Tag Archives: Dwell time

Security News for the Week Ending May 13, 2022

Chinese Sponsored OPERATION CUCKOOBEES Active for Many Years

Researchers with cybersecurity firm Cybereason briefed the FBI and Justice Department as early as 2019 about Operation CuckooBees, an alleged espionage effort by Chinese state-sponsored hackers (named Winnti or APT41) to steal proprietary information from dozens of global defense, energy, biotech, aerospace and pharmaceutical companies. The companies compromised include some of the largest companies in North America, Europe and Asia. These attacks go back to at least 2019 and they have stolen intellectual property, R&D, diagrams of fighter jets, helicopters, missiles and more. Credit: The Record

Spain’s Spy Chief Fired After News She Hacked Spanish Politicians

I guess they don’t like it when you use the laws they created against them. It doesn’t appear that she did anything illegal. Got a court order and everything. But, it was them she was spying against. The other problem she had was that there were dozens of other government officials who were also spied on, but it is not clear by whom. That includes the PM and Defense Minister. Their phones were declared spyware-free – but were not. Credit: Security Week

EU Proposes to Kill Child Abuse by Killing Privacy

The challenge of curbing kiddie porn, sometimes referred to by the more polite term child sexual abuse material (CSAM), is hard. End-to-end encryption makes that even harder. One current EU proposal would require companies to scan all communications, meaning that end-to-end encryption would be banned. It won’t technically be banned, it would just be impossible to allow and comply with the proposed regulations. The stupid pedophiles might be caught by this, but the smart ones would just encrypt the material before it is uploaded or use other methods. If we have learned one thing over the years is that bad guys adapt much more quickly than the law does. Of course, that material might stand out, but if they intentionally create a lot of chaff to hide what they are doing, it might not. A Botnet could create terabytes of encrypted garbage in no time, making the carriers’ job impossible. It also requires that providers read the text of every message and email, looking for signs of prohibited content. Credit: The Register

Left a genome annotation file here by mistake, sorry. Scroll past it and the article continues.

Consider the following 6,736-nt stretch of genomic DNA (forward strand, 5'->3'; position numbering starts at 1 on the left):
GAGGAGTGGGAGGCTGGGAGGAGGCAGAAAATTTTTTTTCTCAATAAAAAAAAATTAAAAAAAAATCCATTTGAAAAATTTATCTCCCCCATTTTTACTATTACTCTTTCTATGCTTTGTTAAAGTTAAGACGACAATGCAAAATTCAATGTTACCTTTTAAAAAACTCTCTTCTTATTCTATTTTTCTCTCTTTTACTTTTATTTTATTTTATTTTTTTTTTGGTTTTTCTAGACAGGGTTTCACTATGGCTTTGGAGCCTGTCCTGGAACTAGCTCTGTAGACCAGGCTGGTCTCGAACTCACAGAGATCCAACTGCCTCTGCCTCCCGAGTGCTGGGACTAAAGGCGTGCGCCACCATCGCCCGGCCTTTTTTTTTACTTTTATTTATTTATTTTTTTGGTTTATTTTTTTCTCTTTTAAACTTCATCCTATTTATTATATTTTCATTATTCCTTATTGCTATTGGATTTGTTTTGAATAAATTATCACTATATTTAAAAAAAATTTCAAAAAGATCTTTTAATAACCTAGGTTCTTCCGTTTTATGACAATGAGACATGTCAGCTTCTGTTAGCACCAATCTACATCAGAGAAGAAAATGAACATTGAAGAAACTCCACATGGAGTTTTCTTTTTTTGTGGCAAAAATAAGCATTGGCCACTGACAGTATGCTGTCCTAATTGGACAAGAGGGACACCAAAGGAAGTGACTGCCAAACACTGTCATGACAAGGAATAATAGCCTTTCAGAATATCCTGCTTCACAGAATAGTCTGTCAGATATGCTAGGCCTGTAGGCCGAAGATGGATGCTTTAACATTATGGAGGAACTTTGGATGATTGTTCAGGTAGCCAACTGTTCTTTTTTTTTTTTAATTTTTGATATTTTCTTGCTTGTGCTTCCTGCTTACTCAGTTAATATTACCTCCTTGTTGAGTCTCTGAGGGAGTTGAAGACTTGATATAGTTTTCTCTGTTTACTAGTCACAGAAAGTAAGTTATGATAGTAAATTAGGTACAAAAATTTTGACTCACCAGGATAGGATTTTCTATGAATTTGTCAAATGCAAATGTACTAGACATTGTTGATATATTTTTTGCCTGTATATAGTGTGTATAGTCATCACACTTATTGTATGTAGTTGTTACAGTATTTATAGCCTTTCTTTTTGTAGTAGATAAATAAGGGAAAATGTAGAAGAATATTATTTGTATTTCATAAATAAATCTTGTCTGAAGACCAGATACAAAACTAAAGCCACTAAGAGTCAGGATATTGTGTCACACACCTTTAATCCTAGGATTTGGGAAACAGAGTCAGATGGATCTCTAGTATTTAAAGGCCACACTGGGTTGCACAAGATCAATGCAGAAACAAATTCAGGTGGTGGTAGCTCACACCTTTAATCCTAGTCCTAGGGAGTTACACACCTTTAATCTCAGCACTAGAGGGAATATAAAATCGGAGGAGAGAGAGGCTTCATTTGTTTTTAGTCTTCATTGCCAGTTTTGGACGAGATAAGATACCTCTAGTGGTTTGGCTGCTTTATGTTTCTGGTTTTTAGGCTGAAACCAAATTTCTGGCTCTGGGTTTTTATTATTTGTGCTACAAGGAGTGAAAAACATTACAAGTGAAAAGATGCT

Colorado’s CBI Warns of Fraudulent Real Estate Transactions

My guess is that this is not limited to Colorado and this is not really a new scam, but the CBI says it is quickly ramping up. The scam is that a supposed out-of-state seller wants to sell a property, either with a house or vacant land, that currently doesn’t have a mortgage. The fraudster impersonates the owner looking for a buyer that wants a quick close. The whole transaction is being done remotely by mail with a fraudulent deed. Do your due diligence whether you are an agent or a buyer. Credit: CBI and Land Title Association

Mandiant Says Hackers Are Dwelling Inside for Fewer Days

Security firm Mandiant (soon to be part of Google) says that the number of days that hackers are lurking inside your systems continues to decrease. The time now stands at just 21 days. This is likely because hackers are worried about being detected before they can detonate their attack as companies and governments get more serious about fighting crime. That means you don’t have as much time to detect the bad actors. Are you prepared? Credit: Data Breach Today

Better, but not Good Enough

There is a term in the cyber security world called dwell time.  Dwell time is the amount of time between the time an attacker breaks in and the good guys figure that out.

In 2011 the average dwell time was over 400 days.  According to a just released Mandiant report, that number is now only 100 days.

Over half of the attacks are discovered by the the company that was hacked, but more than a third of the attacks are still discovered by outsiders like the police.

Compare that 100 days to this.  Verizon says that the time from the first attacker action to compromise is measured in seconds.  Or, maybe, in minutes.  That gives the attacks 99 days and change to laugh.

Information for this post came from Dark Reading.

Given this insane difference between the time to compromise and the time to be discovered, what should you be doing.

First, the amount of auditing or logging that companies do needs to increase dramatically.  If you are not auditing the right events then you cannot detect attacks.

Second, there needs to be an effective alerting process.  Effective means not too much.  Not too little.  Like Goldilocks, just right – but if you have to err, unfortunately, err on the side of too much.

Once those alerts are created, there needs to be an effective response plan.  There are plenty of situations were alerts are generated and then ignored or even unseen.

It is not a simple problem, but it is possible.  If we have cut the dwell time from 400 days to 100 days, can we cut it from 100 to 25?  Or less.  Improvement is incremental.